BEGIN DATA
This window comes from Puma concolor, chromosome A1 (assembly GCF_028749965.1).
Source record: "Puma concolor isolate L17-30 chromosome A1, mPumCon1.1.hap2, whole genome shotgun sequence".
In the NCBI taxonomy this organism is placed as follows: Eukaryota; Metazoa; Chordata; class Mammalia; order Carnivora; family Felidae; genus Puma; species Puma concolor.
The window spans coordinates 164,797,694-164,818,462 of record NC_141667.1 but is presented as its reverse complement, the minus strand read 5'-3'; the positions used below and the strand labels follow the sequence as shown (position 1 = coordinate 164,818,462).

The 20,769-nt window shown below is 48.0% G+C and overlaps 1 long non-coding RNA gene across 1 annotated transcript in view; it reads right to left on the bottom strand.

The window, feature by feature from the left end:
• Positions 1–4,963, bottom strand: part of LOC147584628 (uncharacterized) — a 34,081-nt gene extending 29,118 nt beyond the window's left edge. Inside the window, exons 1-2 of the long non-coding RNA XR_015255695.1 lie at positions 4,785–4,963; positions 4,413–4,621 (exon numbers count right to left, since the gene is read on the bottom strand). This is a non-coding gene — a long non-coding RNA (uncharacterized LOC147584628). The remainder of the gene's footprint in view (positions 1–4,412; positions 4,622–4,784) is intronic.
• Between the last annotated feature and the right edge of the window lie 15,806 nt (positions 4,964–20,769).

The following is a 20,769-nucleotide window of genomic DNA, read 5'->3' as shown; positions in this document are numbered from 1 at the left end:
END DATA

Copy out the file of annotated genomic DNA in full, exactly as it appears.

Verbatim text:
This window comes from Puma concolor, chromosome A1 (assembly GCF_028749965.1).
Source record: "Puma concolor isolate L17-30 chromosome A1, mPumCon1.1.hap2, whole genome shotgun sequence".
In the NCBI taxonomy this organism is placed as follows: Eukaryota; Metazoa; Chordata; class Mammalia; order Carnivora; family Felidae; genus Puma; species Puma concolor.
The window spans coordinates 164,797,694-164,818,462 of record NC_141667.1 but is presented as its reverse complement, the minus strand read 5'-3'; the positions used below and the strand labels follow the sequence as shown (position 1 = coordinate 164,818,462).

The 20,769-nt window shown below is 48.0% G+C and overlaps 1 long non-coding RNA gene across 1 annotated transcript in view; it reads right to left on the bottom strand.

The window, feature by feature from the left end:
• Positions 1–4,963, bottom strand: part of LOC147584628 (uncharacterized) — a 34,081-nt gene extending 29,118 nt beyond the window's left edge. Inside the window, exons 1-2 of the long non-coding RNA XR_015255695.1 lie at positions 4,785–4,963; positions 4,413–4,621 (exon numbers count right to left, since the gene is read on the bottom strand). This is a non-coding gene — a long non-coding RNA (uncharacterized LOC147584628). The remainder of the gene's footprint in view (positions 1–4,412; positions 4,622–4,784) is intronic.
• Between the last annotated feature and the right edge of the window lie 15,806 nt (positions 4,964–20,769).

The following is a 20,769-nucleotide window of genomic DNA, read 5'->3' as shown; positions in this document are numbered from 1 at the left end: